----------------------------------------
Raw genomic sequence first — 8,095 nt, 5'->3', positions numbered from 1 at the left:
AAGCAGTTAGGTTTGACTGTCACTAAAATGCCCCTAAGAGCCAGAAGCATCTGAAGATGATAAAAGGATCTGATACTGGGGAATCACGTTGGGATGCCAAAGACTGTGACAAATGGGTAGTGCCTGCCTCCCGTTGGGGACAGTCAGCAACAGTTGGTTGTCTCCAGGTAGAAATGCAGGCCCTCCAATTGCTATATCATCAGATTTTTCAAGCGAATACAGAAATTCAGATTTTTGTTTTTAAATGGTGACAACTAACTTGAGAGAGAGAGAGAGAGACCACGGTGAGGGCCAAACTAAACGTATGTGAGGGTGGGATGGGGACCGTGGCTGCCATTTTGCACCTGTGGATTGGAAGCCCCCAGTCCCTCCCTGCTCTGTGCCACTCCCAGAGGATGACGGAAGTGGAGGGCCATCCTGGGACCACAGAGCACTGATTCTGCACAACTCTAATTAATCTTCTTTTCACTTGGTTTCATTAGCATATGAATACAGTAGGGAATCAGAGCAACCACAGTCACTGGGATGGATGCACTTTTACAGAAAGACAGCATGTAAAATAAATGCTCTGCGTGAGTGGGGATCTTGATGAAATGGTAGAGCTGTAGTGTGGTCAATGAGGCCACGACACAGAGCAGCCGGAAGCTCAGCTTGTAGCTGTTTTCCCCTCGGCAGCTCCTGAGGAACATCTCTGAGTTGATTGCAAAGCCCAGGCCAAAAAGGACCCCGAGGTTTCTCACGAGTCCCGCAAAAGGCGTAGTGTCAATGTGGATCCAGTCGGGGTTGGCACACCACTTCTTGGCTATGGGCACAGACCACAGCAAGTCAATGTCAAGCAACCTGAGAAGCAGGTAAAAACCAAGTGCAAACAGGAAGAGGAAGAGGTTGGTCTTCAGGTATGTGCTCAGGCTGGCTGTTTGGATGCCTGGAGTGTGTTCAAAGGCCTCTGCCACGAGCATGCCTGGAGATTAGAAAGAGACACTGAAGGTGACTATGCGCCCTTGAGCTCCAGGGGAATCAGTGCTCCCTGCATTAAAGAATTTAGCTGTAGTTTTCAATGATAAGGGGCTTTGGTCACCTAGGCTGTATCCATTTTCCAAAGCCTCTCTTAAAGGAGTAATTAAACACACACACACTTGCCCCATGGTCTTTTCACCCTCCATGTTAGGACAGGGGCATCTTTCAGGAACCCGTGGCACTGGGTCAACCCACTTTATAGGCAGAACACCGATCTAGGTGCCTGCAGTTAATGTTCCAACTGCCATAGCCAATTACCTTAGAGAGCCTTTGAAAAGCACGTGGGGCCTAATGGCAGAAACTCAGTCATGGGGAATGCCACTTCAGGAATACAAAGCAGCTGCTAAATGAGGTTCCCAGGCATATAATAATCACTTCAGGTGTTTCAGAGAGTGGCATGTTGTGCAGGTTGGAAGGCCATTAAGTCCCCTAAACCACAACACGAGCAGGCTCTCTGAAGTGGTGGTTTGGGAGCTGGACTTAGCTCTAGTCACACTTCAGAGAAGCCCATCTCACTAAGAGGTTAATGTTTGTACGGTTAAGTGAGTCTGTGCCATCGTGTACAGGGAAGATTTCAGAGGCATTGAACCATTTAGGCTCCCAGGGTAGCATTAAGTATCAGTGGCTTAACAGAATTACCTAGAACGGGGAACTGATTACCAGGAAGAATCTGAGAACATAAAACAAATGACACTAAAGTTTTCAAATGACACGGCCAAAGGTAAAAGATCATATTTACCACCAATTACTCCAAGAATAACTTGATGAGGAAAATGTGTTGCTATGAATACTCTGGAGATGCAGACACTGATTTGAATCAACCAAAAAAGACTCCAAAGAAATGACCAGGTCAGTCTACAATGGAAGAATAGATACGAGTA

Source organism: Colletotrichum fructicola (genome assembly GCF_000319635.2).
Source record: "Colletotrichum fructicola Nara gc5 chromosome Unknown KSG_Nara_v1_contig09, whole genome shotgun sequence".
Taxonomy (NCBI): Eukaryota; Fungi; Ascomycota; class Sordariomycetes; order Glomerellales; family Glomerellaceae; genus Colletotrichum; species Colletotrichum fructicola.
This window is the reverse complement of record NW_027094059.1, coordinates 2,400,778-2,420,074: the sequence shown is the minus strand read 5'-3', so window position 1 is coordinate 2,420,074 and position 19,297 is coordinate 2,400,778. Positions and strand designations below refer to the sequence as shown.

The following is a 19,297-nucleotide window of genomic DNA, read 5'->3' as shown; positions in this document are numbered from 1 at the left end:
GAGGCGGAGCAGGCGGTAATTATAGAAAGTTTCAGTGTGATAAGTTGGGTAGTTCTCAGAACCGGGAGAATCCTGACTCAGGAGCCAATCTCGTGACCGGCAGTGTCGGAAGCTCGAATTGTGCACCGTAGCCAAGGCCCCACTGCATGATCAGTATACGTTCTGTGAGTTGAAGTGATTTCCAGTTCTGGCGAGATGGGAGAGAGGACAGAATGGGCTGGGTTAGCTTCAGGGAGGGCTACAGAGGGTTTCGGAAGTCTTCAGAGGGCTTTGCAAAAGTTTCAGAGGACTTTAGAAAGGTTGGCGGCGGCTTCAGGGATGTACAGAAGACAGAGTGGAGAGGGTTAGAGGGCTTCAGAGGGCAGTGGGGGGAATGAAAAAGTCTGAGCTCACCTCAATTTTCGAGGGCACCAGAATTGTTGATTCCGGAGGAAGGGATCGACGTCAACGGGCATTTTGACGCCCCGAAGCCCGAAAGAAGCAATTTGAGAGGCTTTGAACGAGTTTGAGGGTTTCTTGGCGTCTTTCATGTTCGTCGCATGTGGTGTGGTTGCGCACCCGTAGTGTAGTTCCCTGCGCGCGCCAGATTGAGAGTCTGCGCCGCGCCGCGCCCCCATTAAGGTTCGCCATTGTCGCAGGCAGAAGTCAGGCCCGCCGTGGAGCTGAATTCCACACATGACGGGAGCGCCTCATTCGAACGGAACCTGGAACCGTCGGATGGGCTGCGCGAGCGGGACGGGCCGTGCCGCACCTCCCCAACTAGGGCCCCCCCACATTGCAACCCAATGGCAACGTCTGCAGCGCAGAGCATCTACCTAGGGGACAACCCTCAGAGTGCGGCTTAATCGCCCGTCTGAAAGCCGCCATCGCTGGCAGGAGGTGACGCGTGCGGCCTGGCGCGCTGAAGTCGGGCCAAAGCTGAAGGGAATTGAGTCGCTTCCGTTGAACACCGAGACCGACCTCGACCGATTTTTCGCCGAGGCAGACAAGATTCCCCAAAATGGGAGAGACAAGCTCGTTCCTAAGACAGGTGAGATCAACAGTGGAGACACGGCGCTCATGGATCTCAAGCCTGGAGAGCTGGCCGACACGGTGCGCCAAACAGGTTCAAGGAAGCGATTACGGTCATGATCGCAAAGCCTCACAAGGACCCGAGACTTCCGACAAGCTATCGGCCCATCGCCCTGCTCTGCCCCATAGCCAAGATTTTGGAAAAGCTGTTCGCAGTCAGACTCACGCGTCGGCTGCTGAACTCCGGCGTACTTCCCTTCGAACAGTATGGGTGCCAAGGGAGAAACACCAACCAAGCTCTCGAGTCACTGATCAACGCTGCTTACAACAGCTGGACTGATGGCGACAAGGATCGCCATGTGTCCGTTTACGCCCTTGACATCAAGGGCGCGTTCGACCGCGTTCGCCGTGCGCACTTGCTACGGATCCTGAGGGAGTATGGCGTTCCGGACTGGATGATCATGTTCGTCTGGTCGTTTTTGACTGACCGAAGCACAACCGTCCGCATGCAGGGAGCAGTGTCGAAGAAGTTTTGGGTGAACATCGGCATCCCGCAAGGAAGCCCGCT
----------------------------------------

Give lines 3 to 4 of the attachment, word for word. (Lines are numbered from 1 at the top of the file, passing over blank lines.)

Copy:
Source organism: Colletotrichum fructicola (genome assembly GCF_000319635.2).
Source record: "Colletotrichum fructicola Nara gc5 chromosome Unknown KSG_Nara_v1_contig09, whole genome shotgun sequence".